DERIK, Syria — As the final hours of a cease-fire in northeastern Syria wound down on Tuesday, dread descended on a region once shielded by the United States.

In towns and cities, families debated, and sometimes fought, over whether, and where, to run. Selling their houses to pay for the help of unpredictable smugglers was one option. Moving closer to the Iraqi border, where thousands of refugees had already crossed, and then praying the violence wouldn’t follow, was another.

“How do you decide what to do? Do we wait, do we leave?” asked a young student, Marwa, in the Syrian border town of Derik. “There are no good options. None.”

The end of the 150-hour cease-fire brokered by Russia threatened to reignite fighting that erupted after President Trump decided earlier this month to withdraw U.S. troops from the area and leave their Kurdish allies to fend for themselves in the face of a Turkish military offensive.

The temporary pause in hostilities also gave the various belligerents time to redraw the map of northern Syria and confront its residents with new realities and new risks. As the mostly Syrian Kurdish fighters pulled back from the Turkish border, the Turkish military and its militia allies advanced from the north and Syrian government forces advanced from the south, retaking territory that had changed hands during the eight-year civil war.

The largely Kurdish communities of northeastern Syria feared both: their longtime Turkish adversaries and Syrian government forces that could view the locals as turncoats.

“The men feel strong, the women and children are scared, and no one knows what is coming,” said Jawan, 34, standing in Derik’s clothing bazaar, holding his 9-month-old daughter. “This is bigger than us, really. America was meant to protect us, but that’s done now. So I guess we’ll just wait.”

While U.S. troops withdrew to the south and out of the area where they’d long kept the peace, Russian military police moved in. Under an agreement reached last week between Russian President Vladi­mir Putin and Turkish President Recep Tayyip Erdogan, the Russian forces would now patrol the border.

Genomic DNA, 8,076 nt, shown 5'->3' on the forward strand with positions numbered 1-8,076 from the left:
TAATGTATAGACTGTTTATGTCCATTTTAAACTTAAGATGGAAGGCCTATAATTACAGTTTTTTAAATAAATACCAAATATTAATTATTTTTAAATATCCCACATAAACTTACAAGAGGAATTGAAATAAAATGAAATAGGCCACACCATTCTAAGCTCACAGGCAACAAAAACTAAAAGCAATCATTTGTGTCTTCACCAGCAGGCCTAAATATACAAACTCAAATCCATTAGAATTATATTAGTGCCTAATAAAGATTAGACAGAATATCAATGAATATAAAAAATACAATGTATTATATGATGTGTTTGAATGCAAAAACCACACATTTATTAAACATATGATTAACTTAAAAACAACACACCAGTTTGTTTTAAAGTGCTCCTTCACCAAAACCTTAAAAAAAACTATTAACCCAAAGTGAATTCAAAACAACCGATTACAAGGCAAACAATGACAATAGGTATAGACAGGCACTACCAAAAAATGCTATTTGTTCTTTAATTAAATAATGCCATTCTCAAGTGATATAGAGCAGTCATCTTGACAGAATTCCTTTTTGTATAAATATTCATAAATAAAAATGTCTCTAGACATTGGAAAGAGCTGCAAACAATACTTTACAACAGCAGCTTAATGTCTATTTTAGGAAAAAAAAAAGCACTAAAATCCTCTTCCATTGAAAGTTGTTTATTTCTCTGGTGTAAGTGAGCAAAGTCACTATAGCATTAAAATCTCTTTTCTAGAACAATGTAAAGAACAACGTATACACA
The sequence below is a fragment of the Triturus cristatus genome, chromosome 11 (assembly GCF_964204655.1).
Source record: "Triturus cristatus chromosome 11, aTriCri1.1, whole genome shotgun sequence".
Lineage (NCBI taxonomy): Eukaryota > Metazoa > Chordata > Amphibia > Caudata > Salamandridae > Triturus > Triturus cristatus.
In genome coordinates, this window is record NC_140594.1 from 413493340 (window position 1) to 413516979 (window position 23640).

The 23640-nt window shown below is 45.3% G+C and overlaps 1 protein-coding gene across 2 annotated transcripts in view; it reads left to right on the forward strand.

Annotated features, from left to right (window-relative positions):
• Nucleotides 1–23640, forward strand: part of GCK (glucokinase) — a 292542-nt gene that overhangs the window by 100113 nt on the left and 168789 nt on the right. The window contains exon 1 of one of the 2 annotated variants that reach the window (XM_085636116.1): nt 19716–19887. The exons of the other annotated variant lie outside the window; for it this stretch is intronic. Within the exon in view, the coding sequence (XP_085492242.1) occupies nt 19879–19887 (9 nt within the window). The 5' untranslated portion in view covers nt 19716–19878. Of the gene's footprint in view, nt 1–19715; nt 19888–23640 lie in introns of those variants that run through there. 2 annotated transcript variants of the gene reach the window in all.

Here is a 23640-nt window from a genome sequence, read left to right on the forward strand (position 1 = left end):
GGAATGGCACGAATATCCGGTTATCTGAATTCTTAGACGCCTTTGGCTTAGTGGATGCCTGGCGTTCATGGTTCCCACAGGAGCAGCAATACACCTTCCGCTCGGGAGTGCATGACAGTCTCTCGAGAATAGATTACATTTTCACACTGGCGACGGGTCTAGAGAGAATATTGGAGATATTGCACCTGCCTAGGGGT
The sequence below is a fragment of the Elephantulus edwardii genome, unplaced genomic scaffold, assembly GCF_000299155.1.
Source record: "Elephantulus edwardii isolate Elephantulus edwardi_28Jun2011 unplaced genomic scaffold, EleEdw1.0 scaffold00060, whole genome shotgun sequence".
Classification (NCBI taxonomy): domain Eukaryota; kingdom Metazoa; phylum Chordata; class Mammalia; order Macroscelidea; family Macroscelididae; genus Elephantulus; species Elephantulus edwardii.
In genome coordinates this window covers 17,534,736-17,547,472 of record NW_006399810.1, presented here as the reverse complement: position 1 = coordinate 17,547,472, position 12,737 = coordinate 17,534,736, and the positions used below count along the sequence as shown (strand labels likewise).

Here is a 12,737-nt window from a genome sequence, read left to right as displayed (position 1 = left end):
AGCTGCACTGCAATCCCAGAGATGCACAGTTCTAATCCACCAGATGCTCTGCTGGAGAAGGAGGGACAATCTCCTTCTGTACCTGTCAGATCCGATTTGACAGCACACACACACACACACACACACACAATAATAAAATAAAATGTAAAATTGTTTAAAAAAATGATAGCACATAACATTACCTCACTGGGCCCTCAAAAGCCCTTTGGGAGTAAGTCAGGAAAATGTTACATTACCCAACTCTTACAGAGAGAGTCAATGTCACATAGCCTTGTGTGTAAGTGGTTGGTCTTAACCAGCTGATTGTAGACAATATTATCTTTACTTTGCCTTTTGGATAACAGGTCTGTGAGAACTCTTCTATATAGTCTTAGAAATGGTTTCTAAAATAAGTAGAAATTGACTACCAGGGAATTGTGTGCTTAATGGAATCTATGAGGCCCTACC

At times, American and Russian armored vehicles passed on the road, each with their own red, white and blue flags flapping in the wind. 

Shortly before the cease-fire expired on Tuesday evening, Russian Defense Minister Sergei Shoigu said that a “full implementation” of the Russian-Turkish deal — which called for the Kurdish-led Syrian Democratic Forces to retreat from the border area — had been achieved. The Russian Defense Ministry, citing Major Gen. Yuri Borenkov, a senior military official working in Syria, said that 68 Kurdish units numbering 34,000 fighters had pulled back 19 miles from the border by Tuesday.

The only publicized withdrawal during the pause in Turkey’s offensive took place Sunday near the border town of Amuda, with the SDF waiting an hour for a Russian escort to arrive and lead the fighters south. 

A group of children displaced from Ras al-Ayn, site of the worst fighting, had looked on. And civilians stopped their cars to ask what might follow.

“Give us good news,” an old man implored Mustafa Bali, an SDF spokesman, clutching his hand.

Around the border towns of Ras al-Ayn and Tal Tamr, violence flared during the final hours of the cease-fire, suggesting that not all Kurdish fighters had withdrawn and that Turkish-backed troops were scrambling to seal control of the most contested areas.